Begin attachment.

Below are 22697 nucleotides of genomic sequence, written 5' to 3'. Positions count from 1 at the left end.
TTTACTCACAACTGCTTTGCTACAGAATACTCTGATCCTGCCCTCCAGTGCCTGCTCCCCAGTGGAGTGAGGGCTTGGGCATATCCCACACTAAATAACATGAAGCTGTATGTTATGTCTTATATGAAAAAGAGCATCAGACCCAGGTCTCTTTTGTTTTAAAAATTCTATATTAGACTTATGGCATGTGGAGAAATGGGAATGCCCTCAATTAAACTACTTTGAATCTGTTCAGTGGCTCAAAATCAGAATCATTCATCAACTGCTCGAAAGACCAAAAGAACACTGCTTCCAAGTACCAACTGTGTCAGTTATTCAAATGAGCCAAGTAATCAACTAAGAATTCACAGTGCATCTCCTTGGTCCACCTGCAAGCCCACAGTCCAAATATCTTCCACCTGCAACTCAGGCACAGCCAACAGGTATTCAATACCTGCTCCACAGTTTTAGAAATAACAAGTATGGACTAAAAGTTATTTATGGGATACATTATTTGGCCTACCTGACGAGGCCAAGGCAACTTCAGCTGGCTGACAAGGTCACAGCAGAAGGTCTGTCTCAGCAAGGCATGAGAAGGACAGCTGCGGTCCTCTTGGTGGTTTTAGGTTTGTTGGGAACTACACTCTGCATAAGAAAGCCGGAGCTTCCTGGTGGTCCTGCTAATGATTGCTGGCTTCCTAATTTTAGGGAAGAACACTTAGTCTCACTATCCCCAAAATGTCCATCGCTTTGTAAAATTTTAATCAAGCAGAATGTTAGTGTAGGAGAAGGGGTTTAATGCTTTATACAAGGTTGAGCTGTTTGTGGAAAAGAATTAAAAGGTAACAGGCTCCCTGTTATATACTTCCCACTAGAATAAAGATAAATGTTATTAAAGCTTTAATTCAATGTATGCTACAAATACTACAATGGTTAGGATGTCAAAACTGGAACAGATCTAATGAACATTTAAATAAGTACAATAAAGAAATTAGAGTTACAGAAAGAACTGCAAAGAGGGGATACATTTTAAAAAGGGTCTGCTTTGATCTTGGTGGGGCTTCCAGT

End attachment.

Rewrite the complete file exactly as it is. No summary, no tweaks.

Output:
Below are 22697 nucleotides of genomic sequence, written 5' to 3'. Positions count from 1 at the left end.
TTTACTCACAACTGCTTTGCTACAGAATACTCTGATCCTGCCCTCCAGTGCCTGCTCCCCAGTGGAGTGAGGGCTTGGGCATATCCCACACTAAATAACATGAAGCTGTATGTTATGTCTTATATGAAAAAGAGCATCAGACCCAGGTCTCTTTTGTTTTAAAAATTCTATATTAGACTTATGGCATGTGGAGAAATGGGAATGCCCTCAATTAAACTACTTTGAATCTGTTCAGTGGCTCAAAATCAGAATCATTCATCAACTGCTCGAAAGACCAAAAGAACACTGCTTCCAAGTACCAACTGTGTCAGTTATTCAAATGAGCCAAGTAATCAACTAAGAATTCACAGTGCATCTCCTTGGTCCACCTGCAAGCCCACAGTCCAAATATCTTCCACCTGCAACTCAGGCACAGCCAACAGGTATTCAATACCTGCTCCACAGTTTTAGAAATAACAAGTATGGACTAAAAGTTATTTATGGGATACATTATTTGGCCTACCTGACGAGGCCAAGGCAACTTCAGCTGGCTGACAAGGTCACAGCAGAAGGTCTGTCTCAGCAAGGCATGAGAAGGACAGCTGCGGTCCTCTTGGTGGTTTTAGGTTTGTTGGGAACTACACTCTGCATAAGAAAGCCGGAGCTTCCTGGTGGTCCTGCTAATGATTGCTGGCTTCCTAATTTTAGGGAAGAACACTTAGTCTCACTATCCCCAAAATGTCCATCGCTTTGTAAAATTTTAATCAAGCAGAATGTTAGTGTAGGAGAAGGGGTTTAATGCTTTATACAAGGTTGAGCTGTTTGTGGAAAAGAATTAAAAGGTAACAGGCTCCCTGTTATATACTTCCCACTAGAATAAAGATAAATGTTATTAAAGCTTTAATTCAATGTATGCTACAAATACTACAATGGTTAGGATGTCAAAACTGGAACAGATCTAATGAACATTTAAATAAGTACAATAAAGAAATTAGAGTTACAGAAAGAACTGCAAAGAGGGGATACATTTTAAAAAGGGTCTGCTTTGATCTTGGTGGGGCTTCCAGT